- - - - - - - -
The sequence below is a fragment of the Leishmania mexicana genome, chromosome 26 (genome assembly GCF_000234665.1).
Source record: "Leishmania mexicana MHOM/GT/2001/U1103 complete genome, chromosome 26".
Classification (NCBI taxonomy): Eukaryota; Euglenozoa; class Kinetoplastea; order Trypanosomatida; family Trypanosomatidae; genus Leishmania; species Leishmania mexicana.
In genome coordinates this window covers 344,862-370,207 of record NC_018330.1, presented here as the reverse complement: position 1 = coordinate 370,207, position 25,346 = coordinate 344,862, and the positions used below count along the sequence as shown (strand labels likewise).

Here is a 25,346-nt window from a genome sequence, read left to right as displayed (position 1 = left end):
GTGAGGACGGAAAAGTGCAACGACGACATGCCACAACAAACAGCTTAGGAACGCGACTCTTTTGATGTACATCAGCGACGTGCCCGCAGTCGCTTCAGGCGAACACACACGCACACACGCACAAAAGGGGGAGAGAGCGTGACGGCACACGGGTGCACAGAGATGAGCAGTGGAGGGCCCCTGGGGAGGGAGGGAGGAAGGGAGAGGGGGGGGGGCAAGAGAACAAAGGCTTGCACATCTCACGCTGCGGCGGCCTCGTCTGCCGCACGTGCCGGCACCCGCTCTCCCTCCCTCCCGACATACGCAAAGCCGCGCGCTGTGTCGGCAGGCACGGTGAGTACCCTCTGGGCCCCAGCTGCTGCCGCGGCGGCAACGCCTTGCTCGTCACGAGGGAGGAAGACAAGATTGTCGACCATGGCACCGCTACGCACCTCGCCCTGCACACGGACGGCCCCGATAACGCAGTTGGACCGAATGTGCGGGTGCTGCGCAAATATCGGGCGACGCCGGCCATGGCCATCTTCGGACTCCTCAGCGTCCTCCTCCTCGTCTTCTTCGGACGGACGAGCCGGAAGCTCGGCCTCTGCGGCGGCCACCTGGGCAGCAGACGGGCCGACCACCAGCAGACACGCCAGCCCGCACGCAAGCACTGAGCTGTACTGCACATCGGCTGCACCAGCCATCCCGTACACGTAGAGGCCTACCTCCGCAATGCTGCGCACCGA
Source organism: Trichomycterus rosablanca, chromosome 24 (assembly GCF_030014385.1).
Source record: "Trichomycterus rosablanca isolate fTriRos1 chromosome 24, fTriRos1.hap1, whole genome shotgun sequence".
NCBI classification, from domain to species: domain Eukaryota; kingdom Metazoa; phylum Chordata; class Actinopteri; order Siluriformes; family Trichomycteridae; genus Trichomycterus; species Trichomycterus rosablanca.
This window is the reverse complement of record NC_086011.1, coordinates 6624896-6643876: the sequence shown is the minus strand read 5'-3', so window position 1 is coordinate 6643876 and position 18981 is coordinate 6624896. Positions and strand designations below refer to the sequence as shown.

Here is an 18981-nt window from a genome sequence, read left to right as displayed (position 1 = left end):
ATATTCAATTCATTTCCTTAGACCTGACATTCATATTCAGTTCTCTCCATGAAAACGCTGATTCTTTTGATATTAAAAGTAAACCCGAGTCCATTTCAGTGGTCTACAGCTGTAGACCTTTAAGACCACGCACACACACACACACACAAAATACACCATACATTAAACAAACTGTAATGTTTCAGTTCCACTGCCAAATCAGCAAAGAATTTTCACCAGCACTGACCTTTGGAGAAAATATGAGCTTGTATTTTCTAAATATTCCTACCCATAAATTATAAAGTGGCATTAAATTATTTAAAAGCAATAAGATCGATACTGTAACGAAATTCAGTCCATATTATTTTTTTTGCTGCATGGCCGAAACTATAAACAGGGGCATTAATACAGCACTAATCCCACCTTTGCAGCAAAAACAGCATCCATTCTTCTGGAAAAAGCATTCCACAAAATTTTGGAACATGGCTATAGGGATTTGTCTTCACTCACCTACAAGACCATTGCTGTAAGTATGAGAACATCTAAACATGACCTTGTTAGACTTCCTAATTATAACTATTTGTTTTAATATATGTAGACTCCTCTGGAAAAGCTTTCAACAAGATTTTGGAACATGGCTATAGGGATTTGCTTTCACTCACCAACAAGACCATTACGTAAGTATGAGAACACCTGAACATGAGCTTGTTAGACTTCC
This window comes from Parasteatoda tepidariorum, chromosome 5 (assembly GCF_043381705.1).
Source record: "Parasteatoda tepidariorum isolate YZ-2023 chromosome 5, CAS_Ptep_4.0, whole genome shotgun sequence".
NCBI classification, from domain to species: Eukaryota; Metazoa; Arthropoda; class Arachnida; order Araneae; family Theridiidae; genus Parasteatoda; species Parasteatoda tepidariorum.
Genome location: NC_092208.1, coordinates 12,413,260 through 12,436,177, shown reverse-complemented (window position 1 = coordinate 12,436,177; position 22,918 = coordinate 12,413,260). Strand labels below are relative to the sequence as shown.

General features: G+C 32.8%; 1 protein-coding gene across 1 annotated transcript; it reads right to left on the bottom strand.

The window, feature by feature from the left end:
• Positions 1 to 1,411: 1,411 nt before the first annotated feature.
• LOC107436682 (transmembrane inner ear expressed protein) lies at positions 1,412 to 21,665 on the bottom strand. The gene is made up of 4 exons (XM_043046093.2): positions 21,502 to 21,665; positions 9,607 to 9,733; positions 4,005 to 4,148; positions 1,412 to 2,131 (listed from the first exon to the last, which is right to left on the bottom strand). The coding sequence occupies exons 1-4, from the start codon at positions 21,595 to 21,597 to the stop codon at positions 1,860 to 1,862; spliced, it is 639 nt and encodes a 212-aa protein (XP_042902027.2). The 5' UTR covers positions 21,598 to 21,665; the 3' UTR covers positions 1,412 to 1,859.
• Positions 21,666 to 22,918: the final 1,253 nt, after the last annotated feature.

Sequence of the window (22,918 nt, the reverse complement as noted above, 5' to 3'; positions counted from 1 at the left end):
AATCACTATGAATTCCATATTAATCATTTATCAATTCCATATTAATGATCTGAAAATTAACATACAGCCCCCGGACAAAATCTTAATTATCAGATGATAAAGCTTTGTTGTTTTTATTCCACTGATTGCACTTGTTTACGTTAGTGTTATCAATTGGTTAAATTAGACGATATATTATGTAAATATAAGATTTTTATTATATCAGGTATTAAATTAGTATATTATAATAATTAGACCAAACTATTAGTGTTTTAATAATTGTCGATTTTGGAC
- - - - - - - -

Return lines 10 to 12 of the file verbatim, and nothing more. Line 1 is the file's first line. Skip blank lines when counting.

This window is the reverse complement of record NC_086011.1, coordinates 6624896-6643876: the sequence shown is the minus strand read 5'-3', so window position 1 is coordinate 6643876 and position 18981 is coordinate 6624896. Positions and strand designations below refer to the sequence as shown.

Here is an 18981-nt window from a genome sequence, read left to right as displayed (position 1 = left end):
ATATTCAATTCATTTCCTTAGACCTGACATTCATATTCAGTTCTCTCCATGAAAACGCTGATTCTTTTGATATTAAAAGTAAACCCGAGTCCATTTCAGTGGTCTACAGCTGTAGACCTTTAAGACCACGCACACACACACACACACAAAATACACCATACATTAAACAAACTGTAATGTTTCAGTTCCACTGCCAAATCAGCAAAGAATTTTCACCAGCACTGACCTTTGGAGAAAATATGAGCTTGTATTTTCTAAATATTCCTACCCATAAATTATAAAGTGGCATTAAATTATTTAAAAGCAATAAGATCGATACTGTAACGAAATTCAGTCCATATTATTTTTTTTGCTGCATGGCCGAAACTATAAACAGGGGCATTAATACAGCACTAATCCCACCTTTGCAGCAAAAACAGCATCCATTCTTCTGGAAAAAGCATTCCACAAAATTTTGGAACATGGCTATAGGGATTTGTCTTCACTCACCTACAAGACCATTGCTGTAAGTATGAGAACATCTAAACATGACCTTGTTAGACTTCCTAATTATAACTATTTGTTTTAATATATGTAGACTCCTCTGGAAAAGCTTTCAACAAGATTTTGGAACATGGCTATAGGGATTTGCTTTCACTCACCAACAAGACCATTACGTAAGTATGAGAACACCTGAACATGAGCTTGTTAGACTTCC